11th of November is an important date for a lot of countries in the world. While most of the French people know it as a blank holiday to celebrate the end of the First World War, it has a totally different signification for Chinese consumers. If you ask anybody in China what’s happening on this particular day, they would all answer “双11” which means “double eleven”, the world’s biggest internet shopping day, also known as the Singles’ Day. And each year Chinese consumers are preparing for this particular day, for days, weeks and even months in advance!
Why? It started in 1990s when university students started to celebrate their single status on the most single day of the year 11/11 (or one-one-one-one) in the fashion of an anti-Valentine’s Day. But it’s Alibaba (Chinese E-commerce Company that provides C2C, B2C and B2B services via web portals like Taobao and Tmall) who six years ago transformed it into this big promotion day. It used this festival as an opportunity to encourage self-gifting and personal indulgence to boost sales in a rather sluggish period of the year in terms of business revenue, because right in the middle between the summer and winter sales.
In the first year of 2009, only 27 merchants participated and consumers spent 50 million Yuan on Alibaba’s Tmall and Taobao. Since then, all other major e-commerce platforms like JD.com, Yihaodian and Sunning have joined, and this shopping extravaganza day has grown into to the biggest annual battle for e-commerce companies in China. The amount spent has almost doubled each year, now surpassing the US Black Friday and Cyber Monday combined.
Through their one-stop shopping platform, these marketplaces control almost the entire online shopping traffic. Most Chinese consumers will prefer looking for a brand on Taobao/Tmall than browsing on search engine. Therefore, their destructive price-driven strategy is killing the traditional business model of retail brands. To remain present in Chinese consumers minds, brands cannot avoid being present on Tmall and participating to these big sales campaigns. And they see their sales and communication plan become totally driven and affected by these big price reduction events. While these marketplaces help them to manage their online presence and logistics, brands get charged up to 10% commission fee per sale, without mentioning deposit and technical fee. In addition, on these platforms, brands lose both control and direct access to customer data making any CRM effort worthless and almost impracticable.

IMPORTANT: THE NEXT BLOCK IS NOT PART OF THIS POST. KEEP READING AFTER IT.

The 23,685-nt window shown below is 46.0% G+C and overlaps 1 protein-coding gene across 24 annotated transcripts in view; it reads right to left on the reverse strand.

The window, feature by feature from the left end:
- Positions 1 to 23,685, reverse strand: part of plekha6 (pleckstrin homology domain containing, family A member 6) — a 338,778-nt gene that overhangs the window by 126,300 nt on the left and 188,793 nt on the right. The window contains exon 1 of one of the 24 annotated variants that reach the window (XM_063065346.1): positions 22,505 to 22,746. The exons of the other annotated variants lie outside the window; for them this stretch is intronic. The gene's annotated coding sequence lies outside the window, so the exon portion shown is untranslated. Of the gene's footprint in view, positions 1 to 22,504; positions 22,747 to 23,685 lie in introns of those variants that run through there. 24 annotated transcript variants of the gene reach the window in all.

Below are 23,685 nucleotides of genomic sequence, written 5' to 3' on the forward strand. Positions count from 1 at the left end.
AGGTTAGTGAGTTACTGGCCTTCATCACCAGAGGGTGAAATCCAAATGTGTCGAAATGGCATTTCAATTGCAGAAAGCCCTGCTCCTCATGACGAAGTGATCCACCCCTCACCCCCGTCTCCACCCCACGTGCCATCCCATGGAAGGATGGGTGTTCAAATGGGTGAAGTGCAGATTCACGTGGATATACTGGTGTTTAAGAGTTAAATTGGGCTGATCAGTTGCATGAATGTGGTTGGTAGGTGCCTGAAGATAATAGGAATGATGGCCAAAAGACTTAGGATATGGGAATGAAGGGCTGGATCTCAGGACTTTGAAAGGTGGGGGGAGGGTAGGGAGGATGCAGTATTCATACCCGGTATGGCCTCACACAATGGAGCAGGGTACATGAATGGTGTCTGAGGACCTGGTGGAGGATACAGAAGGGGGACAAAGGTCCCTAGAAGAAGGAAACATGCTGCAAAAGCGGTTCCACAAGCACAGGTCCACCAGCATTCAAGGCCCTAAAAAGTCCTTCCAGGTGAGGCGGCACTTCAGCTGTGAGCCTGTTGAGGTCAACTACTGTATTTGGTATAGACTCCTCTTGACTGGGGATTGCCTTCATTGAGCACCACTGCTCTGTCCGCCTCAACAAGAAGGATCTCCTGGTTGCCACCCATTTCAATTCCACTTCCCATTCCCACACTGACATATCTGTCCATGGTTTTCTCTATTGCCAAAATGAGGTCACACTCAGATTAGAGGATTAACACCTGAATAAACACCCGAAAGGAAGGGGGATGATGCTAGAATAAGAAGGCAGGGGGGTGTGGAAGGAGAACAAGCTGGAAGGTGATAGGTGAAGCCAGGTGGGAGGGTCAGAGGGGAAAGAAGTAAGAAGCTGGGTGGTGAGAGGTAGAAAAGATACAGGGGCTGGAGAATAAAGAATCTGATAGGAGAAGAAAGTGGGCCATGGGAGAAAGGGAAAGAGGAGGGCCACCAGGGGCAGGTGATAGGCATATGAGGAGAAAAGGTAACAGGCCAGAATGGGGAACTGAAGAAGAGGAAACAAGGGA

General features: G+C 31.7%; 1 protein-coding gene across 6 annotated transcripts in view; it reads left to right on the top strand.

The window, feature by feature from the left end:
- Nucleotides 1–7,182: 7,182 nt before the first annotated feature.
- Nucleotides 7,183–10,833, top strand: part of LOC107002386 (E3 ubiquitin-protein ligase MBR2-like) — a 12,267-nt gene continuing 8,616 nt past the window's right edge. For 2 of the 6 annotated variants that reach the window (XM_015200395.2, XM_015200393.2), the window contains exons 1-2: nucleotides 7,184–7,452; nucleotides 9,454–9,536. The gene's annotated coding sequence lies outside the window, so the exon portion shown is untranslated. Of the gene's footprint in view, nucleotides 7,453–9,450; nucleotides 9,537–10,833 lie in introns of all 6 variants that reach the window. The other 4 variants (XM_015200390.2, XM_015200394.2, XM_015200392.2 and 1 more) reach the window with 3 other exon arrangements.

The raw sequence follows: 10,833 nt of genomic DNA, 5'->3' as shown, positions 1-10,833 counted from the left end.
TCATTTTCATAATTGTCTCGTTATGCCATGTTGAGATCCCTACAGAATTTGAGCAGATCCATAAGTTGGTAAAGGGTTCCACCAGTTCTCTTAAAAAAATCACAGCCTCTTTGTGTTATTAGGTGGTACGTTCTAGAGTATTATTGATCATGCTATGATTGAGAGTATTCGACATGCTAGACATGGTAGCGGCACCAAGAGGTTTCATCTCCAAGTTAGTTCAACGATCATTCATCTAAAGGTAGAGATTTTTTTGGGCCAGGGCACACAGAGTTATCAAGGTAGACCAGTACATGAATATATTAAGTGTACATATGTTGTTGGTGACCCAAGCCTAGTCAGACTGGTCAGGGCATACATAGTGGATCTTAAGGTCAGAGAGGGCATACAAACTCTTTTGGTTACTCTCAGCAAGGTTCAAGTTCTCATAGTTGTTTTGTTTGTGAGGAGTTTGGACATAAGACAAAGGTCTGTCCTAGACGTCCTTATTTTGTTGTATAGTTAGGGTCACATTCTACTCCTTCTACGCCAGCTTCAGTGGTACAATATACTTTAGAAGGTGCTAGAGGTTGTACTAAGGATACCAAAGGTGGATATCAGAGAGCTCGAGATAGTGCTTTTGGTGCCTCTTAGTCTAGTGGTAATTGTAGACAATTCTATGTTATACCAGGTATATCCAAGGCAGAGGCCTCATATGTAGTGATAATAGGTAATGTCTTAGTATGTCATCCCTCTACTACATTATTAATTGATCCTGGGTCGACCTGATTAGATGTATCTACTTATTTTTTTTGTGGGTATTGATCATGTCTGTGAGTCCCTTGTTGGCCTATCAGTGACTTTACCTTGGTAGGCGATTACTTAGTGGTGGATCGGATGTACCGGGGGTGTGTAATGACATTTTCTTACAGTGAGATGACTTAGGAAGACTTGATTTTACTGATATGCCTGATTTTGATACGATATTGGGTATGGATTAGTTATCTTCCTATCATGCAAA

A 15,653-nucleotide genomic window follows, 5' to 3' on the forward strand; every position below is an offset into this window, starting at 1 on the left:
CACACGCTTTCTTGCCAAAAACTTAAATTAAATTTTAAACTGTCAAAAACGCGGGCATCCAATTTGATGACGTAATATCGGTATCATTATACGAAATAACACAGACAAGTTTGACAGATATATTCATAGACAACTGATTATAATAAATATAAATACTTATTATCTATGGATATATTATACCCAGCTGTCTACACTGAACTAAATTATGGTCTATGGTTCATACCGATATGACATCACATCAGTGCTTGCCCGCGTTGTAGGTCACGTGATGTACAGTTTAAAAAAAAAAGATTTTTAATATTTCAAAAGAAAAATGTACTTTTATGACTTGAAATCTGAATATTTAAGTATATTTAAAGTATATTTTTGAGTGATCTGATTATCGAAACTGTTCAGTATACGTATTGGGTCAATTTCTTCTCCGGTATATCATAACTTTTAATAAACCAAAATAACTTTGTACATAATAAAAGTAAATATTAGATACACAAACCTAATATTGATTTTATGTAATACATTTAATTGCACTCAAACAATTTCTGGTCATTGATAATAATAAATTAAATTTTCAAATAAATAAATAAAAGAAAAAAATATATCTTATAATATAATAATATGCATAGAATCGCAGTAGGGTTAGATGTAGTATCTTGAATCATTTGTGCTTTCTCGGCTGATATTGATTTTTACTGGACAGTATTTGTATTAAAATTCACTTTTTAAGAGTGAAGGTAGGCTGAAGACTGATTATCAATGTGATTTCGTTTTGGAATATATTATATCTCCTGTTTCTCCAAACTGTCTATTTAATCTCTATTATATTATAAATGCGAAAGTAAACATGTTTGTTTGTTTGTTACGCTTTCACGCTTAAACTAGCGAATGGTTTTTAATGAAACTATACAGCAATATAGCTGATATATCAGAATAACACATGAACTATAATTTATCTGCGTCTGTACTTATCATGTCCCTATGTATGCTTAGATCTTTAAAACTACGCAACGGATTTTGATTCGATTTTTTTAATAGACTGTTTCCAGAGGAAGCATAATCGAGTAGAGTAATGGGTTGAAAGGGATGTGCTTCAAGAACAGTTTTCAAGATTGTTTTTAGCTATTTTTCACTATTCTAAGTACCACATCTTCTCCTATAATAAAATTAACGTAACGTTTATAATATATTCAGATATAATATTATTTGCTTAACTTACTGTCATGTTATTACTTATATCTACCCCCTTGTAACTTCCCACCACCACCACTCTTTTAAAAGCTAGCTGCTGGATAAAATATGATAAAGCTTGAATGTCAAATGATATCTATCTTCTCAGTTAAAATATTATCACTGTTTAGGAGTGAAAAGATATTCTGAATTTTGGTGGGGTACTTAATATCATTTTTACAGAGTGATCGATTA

So how can brands survive in this monopolistic digital ecosystem? Some are trying to get back in control by adopting a more balanced digital strategy. As we said, in China it has become mandatory for brands to be present on Tmall and other e-market places to maintain their online presence and drive brand awareness. But some brands like Zara select carefully the products they put on these big promotion days to clear out the stock. These marketplaces are only to promote standard service through a pool of discount and promotion driven activities. They transform their brand owned e-commerce channel into a consolidated platform for state-of-the-art brand communication and more personalized services.
The specific Chinese digital ecosystem doesn’t only challenge brands in China but it will definitely start having an impact also on a global scale. Now that Single’s day has become the world’s biggest online sales day, Alibaba has stressed again its focus on expanding internationally. This is clearly expressed through the big show organized for the event, following the American Super Bowl spirit. The gala was welcoming international superstars like 007’s Daniel Craig and Kevin Spacey giving a live speech from the Oval Office of House of Cards.
“Within the next five years, we expect China will become the world’s largest e-commerce market for imported products,” “said President Michael Evans, named this summer to head the global expansion of the group. The group declared also last month the opening of new offices in France, Germany and Italy to reinforce its expansion in Europe. Given the extremely high success of this online shopping extravaganza in China helping generate an outstanding yearly revenue for Alibaba, it is only a matter of time for Europeans to see this happening in their countries too. The question is: are Europeans ready to embrace this new online business model?